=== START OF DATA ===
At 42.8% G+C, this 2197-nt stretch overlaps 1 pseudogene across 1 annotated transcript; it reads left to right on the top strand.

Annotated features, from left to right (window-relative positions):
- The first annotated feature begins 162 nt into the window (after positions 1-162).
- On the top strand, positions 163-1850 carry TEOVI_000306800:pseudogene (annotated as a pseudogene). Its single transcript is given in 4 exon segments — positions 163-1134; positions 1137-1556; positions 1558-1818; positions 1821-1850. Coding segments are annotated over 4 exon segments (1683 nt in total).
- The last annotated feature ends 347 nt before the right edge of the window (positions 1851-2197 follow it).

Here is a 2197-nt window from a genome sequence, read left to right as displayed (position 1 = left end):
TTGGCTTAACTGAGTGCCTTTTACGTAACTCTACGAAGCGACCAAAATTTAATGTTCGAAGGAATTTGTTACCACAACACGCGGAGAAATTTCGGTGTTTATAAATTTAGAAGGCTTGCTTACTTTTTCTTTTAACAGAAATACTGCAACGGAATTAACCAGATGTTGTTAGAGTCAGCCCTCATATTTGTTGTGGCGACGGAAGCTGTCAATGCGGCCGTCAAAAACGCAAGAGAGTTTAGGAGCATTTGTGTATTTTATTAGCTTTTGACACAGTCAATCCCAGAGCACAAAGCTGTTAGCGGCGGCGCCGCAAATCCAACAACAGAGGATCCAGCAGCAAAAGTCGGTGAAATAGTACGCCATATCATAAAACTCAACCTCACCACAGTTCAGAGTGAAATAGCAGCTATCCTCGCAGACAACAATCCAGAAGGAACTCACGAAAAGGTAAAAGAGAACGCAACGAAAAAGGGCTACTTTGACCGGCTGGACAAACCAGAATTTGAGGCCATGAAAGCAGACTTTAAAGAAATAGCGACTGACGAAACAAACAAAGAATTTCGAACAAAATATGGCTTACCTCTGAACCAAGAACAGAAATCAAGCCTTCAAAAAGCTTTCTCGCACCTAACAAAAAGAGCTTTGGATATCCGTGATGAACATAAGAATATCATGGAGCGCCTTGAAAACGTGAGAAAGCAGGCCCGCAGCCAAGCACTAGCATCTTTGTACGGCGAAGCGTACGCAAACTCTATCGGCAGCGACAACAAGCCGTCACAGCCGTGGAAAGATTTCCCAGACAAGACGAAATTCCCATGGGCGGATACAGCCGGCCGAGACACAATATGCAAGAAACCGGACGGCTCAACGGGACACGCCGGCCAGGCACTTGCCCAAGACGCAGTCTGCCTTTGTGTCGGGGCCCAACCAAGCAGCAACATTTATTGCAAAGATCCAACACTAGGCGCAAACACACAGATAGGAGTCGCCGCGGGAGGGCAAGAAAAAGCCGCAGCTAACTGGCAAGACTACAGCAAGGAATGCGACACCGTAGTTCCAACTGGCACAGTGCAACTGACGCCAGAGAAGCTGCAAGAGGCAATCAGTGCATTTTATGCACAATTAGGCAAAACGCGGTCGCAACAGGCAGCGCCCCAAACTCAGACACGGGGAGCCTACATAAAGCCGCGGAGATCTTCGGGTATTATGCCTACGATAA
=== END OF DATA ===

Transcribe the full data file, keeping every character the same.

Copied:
At 42.8% G+C, this 2197-nt stretch overlaps 1 pseudogene across 1 annotated transcript; it reads left to right on the top strand.

Annotated features, from left to right (window-relative positions):
- The first annotated feature begins 162 nt into the window (after positions 1-162).
- On the top strand, positions 163-1850 carry TEOVI_000306800:pseudogene (annotated as a pseudogene). Its single transcript is given in 4 exon segments — positions 163-1134; positions 1137-1556; positions 1558-1818; positions 1821-1850. Coding segments are annotated over 4 exon segments (1683 nt in total).
- The last annotated feature ends 347 nt before the right edge of the window (positions 1851-2197 follow it).

Here is a 2197-nt window from a genome sequence, read left to right as displayed (position 1 = left end):
TTGGCTTAACTGAGTGCCTTTTACGTAACTCTACGAAGCGACCAAAATTTAATGTTCGAAGGAATTTGTTACCACAACACGCGGAGAAATTTCGGTGTTTATAAATTTAGAAGGCTTGCTTACTTTTTCTTTTAACAGAAATACTGCAACGGAATTAACCAGATGTTGTTAGAGTCAGCCCTCATATTTGTTGTGGCGACGGAAGCTGTCAATGCGGCCGTCAAAAACGCAAGAGAGTTTAGGAGCATTTGTGTATTTTATTAGCTTTTGACACAGTCAATCCCAGAGCACAAAGCTGTTAGCGGCGGCGCCGCAAATCCAACAACAGAGGATCCAGCAGCAAAAGTCGGTGAAATAGTACGCCATATCATAAAACTCAACCTCACCACAGTTCAGAGTGAAATAGCAGCTATCCTCGCAGACAACAATCCAGAAGGAACTCACGAAAAGGTAAAAGAGAACGCAACGAAAAAGGGCTACTTTGACCGGCTGGACAAACCAGAATTTGAGGCCATGAAAGCAGACTTTAAAGAAATAGCGACTGACGAAACAAACAAAGAATTTCGAACAAAATATGGCTTACCTCTGAACCAAGAACAGAAATCAAGCCTTCAAAAAGCTTTCTCGCACCTAACAAAAAGAGCTTTGGATATCCGTGATGAACATAAGAATATCATGGAGCGCCTTGAAAACGTGAGAAAGCAGGCCCGCAGCCAAGCACTAGCATCTTTGTACGGCGAAGCGTACGCAAACTCTATCGGCAGCGACAACAAGCCGTCACAGCCGTGGAAAGATTTCCCAGACAAGACGAAATTCCCATGGGCGGATACAGCCGGCCGAGACACAATATGCAAGAAACCGGACGGCTCAACGGGACACGCCGGCCAGGCACTTGCCCAAGACGCAGTCTGCCTTTGTGTCGGGGCCCAACCAAGCAGCAACATTTATTGCAAAGATCCAACACTAGGCGCAAACACACAGATAGGAGTCGCCGCGGGAGGGCAAGAAAAAGCCGCAGCTAACTGGCAAGACTACAGCAAGGAATGCGACACCGTAGTTCCAACTGGCACAGTGCAACTGACGCCAGAGAAGCTGCAAGAGGCAATCAGTGCATTTTATGCACAATTAGGCAAAACGCGGTCGCAACAGGCAGCGCCCCAAACTCAGACACGGGGAGCCTACATAAAGCCGCGGAGATCTTCGGGTATTATGCCTACGATAA